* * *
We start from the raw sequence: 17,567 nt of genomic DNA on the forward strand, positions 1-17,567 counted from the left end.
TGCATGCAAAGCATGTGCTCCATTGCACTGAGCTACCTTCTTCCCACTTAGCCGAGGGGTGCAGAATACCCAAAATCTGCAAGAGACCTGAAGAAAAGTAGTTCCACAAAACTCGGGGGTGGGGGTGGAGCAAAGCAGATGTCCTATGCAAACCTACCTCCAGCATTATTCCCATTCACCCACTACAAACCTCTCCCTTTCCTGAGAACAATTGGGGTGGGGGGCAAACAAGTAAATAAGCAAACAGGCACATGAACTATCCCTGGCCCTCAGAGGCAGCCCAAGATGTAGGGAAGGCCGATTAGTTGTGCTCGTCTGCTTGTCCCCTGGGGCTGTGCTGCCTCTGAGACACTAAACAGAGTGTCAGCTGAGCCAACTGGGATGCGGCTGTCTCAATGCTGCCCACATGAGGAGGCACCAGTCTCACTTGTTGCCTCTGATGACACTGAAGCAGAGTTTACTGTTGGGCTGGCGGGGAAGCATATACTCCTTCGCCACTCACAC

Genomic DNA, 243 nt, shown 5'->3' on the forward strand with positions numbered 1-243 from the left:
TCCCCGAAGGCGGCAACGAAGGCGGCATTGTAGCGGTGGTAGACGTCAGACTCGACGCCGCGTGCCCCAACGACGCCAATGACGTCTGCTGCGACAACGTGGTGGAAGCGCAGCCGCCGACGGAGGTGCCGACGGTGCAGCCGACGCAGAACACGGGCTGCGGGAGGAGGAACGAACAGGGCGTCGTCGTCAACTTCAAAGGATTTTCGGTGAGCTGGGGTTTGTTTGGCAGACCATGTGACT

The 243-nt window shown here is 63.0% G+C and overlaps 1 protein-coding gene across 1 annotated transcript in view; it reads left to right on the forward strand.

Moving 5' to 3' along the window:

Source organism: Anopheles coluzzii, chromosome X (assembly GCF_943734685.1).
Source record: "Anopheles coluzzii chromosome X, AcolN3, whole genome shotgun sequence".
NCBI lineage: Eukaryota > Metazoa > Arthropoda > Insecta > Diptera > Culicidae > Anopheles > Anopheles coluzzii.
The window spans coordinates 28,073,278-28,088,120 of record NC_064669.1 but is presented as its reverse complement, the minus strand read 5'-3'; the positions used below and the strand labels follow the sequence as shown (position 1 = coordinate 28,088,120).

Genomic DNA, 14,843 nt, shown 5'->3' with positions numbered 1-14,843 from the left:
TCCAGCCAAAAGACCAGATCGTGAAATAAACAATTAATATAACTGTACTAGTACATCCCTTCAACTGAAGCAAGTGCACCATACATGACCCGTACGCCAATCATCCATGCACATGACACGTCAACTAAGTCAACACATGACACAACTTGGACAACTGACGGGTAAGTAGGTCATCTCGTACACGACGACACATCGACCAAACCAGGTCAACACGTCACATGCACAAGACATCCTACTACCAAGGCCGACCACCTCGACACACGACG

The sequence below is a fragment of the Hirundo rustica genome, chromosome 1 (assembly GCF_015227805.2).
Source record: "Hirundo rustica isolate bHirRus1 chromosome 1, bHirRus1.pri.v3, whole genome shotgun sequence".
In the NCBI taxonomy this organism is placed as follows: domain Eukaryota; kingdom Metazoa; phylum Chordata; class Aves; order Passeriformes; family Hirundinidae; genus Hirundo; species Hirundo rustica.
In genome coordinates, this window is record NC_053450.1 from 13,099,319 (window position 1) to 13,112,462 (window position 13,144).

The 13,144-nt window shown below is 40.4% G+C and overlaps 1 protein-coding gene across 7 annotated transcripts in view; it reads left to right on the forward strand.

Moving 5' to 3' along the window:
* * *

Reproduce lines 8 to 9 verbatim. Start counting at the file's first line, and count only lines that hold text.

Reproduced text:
Source record: "Anopheles coluzzii chromosome X, AcolN3, whole genome shotgun sequence".
NCBI lineage: Eukaryota > Metazoa > Arthropoda > Insecta > Diptera > Culicidae > Anopheles > Anopheles coluzzii.